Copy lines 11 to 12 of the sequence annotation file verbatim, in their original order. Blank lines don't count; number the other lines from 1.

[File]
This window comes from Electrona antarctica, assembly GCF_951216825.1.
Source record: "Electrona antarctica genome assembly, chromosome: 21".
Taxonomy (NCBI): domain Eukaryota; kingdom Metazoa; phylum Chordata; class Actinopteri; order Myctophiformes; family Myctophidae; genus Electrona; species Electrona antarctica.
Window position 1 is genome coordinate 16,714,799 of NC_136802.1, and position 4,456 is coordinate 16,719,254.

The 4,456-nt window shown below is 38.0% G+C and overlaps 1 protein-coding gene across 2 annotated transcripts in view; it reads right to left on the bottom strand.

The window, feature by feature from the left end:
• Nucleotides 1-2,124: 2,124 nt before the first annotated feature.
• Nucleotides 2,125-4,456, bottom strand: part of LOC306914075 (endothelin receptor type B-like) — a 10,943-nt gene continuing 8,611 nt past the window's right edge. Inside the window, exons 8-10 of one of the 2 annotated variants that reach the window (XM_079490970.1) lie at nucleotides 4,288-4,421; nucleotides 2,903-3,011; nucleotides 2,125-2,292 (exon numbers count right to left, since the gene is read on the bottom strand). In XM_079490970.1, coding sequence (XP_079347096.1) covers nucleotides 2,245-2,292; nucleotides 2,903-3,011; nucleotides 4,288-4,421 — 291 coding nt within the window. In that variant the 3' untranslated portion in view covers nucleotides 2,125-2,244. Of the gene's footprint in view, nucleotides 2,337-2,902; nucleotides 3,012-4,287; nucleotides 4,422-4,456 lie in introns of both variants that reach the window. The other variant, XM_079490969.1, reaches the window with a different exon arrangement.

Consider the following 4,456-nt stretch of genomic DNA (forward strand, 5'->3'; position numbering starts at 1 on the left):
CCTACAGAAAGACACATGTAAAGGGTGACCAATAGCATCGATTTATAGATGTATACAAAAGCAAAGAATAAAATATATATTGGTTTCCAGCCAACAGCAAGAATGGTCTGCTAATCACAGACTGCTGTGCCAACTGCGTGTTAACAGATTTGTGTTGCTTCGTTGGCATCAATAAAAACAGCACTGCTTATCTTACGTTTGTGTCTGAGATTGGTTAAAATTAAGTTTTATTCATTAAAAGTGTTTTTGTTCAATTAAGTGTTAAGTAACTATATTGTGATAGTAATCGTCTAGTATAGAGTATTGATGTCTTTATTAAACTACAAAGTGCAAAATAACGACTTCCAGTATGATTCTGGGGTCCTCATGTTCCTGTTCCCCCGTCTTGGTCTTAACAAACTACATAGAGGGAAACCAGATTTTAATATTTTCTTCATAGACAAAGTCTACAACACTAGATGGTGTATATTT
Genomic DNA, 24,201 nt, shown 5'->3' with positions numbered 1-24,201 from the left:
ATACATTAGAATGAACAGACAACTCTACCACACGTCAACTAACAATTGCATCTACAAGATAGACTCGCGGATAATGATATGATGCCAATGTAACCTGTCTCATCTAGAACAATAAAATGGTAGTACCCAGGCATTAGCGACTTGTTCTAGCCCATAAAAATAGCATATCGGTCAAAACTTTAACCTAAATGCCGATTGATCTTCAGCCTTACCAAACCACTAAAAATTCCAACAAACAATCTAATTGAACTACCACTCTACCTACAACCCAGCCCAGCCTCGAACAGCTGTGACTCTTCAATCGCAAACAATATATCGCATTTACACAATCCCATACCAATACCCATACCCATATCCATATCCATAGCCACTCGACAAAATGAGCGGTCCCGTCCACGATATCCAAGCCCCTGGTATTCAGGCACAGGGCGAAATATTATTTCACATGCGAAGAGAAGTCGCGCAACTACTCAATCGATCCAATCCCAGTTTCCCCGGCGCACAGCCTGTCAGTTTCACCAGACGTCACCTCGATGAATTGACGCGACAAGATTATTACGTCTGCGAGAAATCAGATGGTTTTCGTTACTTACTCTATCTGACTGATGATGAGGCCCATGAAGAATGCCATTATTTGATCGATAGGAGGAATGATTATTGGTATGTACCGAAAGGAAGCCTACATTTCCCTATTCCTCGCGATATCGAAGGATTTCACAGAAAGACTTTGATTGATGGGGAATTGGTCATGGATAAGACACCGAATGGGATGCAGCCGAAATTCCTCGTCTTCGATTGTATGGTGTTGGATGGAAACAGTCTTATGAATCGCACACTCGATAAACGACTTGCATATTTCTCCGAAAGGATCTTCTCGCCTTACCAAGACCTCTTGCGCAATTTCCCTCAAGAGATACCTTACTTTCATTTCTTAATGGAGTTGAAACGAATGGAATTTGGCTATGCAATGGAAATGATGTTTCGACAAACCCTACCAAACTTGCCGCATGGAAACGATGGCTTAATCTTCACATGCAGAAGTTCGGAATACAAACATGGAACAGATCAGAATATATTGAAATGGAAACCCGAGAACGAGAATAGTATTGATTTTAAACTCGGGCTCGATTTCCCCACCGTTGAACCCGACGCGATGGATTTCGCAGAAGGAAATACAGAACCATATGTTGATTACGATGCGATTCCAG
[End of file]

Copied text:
Genomic DNA, 24,201 nt, shown 5'->3' with positions numbered 1-24,201 from the left:
ATACATTAGAATGAACAGACAACTCTACCACACGTCAACTAACAATTGCATCTACAAGATAGACTCGCGGATAATGATATGATGCCAATGTAACCTGTCTCATCTAGAACAATAAAATGGTAGTACCCAGGCATTAGCGACTTGTTCTAGCCCATAAAAATAGCATATCGGTCAAAACTTTAACCTAAATGCCGATTGATCTTCAGCCTTACCAAACCACTAAAAATTCCAACAAACAATCTAATTGAACTACCACTCTACCTACAACCCAGCCCAGCCTCGAACAGCTGTGACTCTTCAATCGCAAACAATATATCGCATTTACACAATCCCATACCAATACCCATACCCATATCCATATCCATAGCCACTCGACAAAATGAGCGGTCCCGTCCACGATATCCAAGCCCCTGGTATTCAGGCACAGGGCGAAATATTATTTCACATGCGAAGAGAAGTCGCGCAACTACTCAATCGATCCAATCCCAGTTTCCCCGGCGCACAGCCTGTCAGTTTCACCAGACGTCACCTCGATGAATTGACGCGACAAGATTATTACGTCTGCGAGAAATCAGATGGTTTTCGTTACTTACTCTATCTGACTGATGATGAGGCCCATGAAGAATGCCATTATTTGATCGATAGGAGGAATGATTATTGGTATGTACCGAAAGGAAGCCTACATTTCCCTATTCCTCGCGATATCGAAGGATTTCACAGAAAGACTTTGATTGATGGGGAATTGGTCATGGATAAGACACCGAATGGGATGCAGCCGAAATTCCTCGTCTTCGATTGTATGGTGTTGGATGGAAACAGTCTTATGAATCGCACACTCGATAAACGACTTGCATATTTCTCCGAAAGGATCTTCTCGCCTTACCAAGACCTCTTGCGCAATTTCCCTCAAGAGATACCTTACTTTCATTTCTTAATGGAGTTGAAACGAATGGAATTTGGCTATGCAATGGAAATGATGTTTCGACAAACCCTACCAAACTTGCCGCATGGAAACGATGGCTTAATCTTCACATGCAGAAGTTCGGAATACAAACATGGAACAGATCAGAATATATTGAAATGGAAACCCGAGAACGAGAATAGTATTGATTTTAAACTCGGGCTCGATTTCCCCACCGTTGAACCCGACGCGATGGATTTCGCAGAAGGAAATACAGAACCATATGTTGATTACGATGCGATTCCAG